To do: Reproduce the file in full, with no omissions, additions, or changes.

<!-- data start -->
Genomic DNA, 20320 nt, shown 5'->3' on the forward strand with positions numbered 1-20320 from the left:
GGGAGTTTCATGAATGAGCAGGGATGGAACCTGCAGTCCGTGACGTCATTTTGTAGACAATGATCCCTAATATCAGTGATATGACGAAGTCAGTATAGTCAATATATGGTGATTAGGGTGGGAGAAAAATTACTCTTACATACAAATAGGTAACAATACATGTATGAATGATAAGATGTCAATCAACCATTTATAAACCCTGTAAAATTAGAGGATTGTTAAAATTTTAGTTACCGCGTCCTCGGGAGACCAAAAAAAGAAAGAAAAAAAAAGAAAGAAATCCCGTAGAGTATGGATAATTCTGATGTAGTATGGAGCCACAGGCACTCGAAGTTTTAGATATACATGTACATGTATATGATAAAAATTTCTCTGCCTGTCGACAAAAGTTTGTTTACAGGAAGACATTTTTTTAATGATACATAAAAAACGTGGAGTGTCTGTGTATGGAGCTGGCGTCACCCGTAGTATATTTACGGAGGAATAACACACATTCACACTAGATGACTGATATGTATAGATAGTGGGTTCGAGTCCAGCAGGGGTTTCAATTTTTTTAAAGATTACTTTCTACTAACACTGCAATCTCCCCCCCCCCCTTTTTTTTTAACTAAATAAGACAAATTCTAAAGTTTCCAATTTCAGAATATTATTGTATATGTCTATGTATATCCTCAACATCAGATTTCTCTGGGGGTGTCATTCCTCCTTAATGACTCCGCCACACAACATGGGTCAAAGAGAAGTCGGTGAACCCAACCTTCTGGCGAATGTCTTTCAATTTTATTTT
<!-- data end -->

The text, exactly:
Genomic DNA, 20320 nt, shown 5'->3' on the forward strand with positions numbered 1-20320 from the left:
GGGAGTTTCATGAATGAGCAGGGATGGAACCTGCAGTCCGTGACGTCATTTTGTAGACAATGATCCCTAATATCAGTGATATGACGAAGTCAGTATAGTCAATATATGGTGATTAGGGTGGGAGAAAAATTACTCTTACATACAAATAGGTAACAATACATGTATGAATGATAAGATGTCAATCAACCATTTATAAACCCTGTAAAATTAGAGGATTGTTAAAATTTTAGTTACCGCGTCCTCGGGAGACCAAAAAAAGAAAGAAAAAAAAAGAAAGAAATCCCGTAGAGTATGGATAATTCTGATGTAGTATGGAGCCACAGGCACTCGAAGTTTTAGATATACATGTACATGTATATGATAAAAATTTCTCTGCCTGTCGACAAAAGTTTGTTTACAGGAAGACATTTTTTTAATGATACATAAAAAACGTGGAGTGTCTGTGTATGGAGCTGGCGTCACCCGTAGTATATTTACGGAGGAATAACACACATTCACACTAGATGACTGATATGTATAGATAGTGGGTTCGAGTCCAGCAGGGGTTTCAATTTTTTTAAAGATTACTTTCTACTAACACTGCAATCTCCCCCCCCCCCTTTTTTTTTAACTAAATAAGACAAATTCTAAAGTTTCCAATTTCAGAATATTATTGTATATGTCTATGTATATCCTCAACATCAGATTTCTCTGGGGGTGTCATTCCTCCTTAATGACTCCGCCACACAACATGGGTCAAAGAGAAGTCGGTGAACCCAACCTTCTGGCGAATGTCTTTCAATTTTATTTT